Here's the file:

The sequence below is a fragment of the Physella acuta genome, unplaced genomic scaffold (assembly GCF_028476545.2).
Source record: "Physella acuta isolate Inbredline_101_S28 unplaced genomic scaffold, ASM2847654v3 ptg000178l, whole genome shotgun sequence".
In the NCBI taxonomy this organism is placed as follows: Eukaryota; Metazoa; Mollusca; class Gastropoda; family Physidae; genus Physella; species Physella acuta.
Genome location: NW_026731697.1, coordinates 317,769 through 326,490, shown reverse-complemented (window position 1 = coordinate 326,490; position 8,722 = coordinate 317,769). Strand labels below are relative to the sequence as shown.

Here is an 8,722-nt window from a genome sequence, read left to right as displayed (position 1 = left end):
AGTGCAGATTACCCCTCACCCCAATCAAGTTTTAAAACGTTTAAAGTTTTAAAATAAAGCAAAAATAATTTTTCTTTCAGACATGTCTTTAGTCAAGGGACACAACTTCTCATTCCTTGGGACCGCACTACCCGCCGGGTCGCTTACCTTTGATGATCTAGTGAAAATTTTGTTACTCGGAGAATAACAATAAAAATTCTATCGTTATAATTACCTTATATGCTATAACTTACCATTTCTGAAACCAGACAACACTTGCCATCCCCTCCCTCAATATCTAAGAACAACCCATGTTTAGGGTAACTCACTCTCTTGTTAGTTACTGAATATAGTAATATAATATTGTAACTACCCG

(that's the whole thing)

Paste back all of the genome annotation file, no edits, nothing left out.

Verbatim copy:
The sequence below is a fragment of the Physella acuta genome, unplaced genomic scaffold (assembly GCF_028476545.2).
Source record: "Physella acuta isolate Inbredline_101_S28 unplaced genomic scaffold, ASM2847654v3 ptg000178l, whole genome shotgun sequence".
In the NCBI taxonomy this organism is placed as follows: Eukaryota; Metazoa; Mollusca; class Gastropoda; family Physidae; genus Physella; species Physella acuta.
Genome location: NW_026731697.1, coordinates 317,769 through 326,490, shown reverse-complemented (window position 1 = coordinate 326,490; position 8,722 = coordinate 317,769). Strand labels below are relative to the sequence as shown.

Here is an 8,722-nt window from a genome sequence, read left to right as displayed (position 1 = left end):
AGTGCAGATTACCCCTCACCCCAATCAAGTTTTAAAACGTTTAAAGTTTTAAAATAAAGCAAAAATAATTTTTCTTTCAGACATGTCTTTAGTCAAGGGACACAACTTCTCATTCCTTGGGACCGCACTACCCGCCGGGTCGCTTACCTTTGATGATCTAGTGAAAATTTTGTTACTCGGAGAATAACAATAAAAATTCTATCGTTATAATTACCTTATATGCTATAACTTACCATTTCTGAAACCAGACAACACTTGCCATCCCCTCCCTCAATATCTAAGAACAACCCATGTTTAGGGTAACTCACTCTCTTGTTAGTTACTGAATATAGTAATATAATATTGTAACTACCCG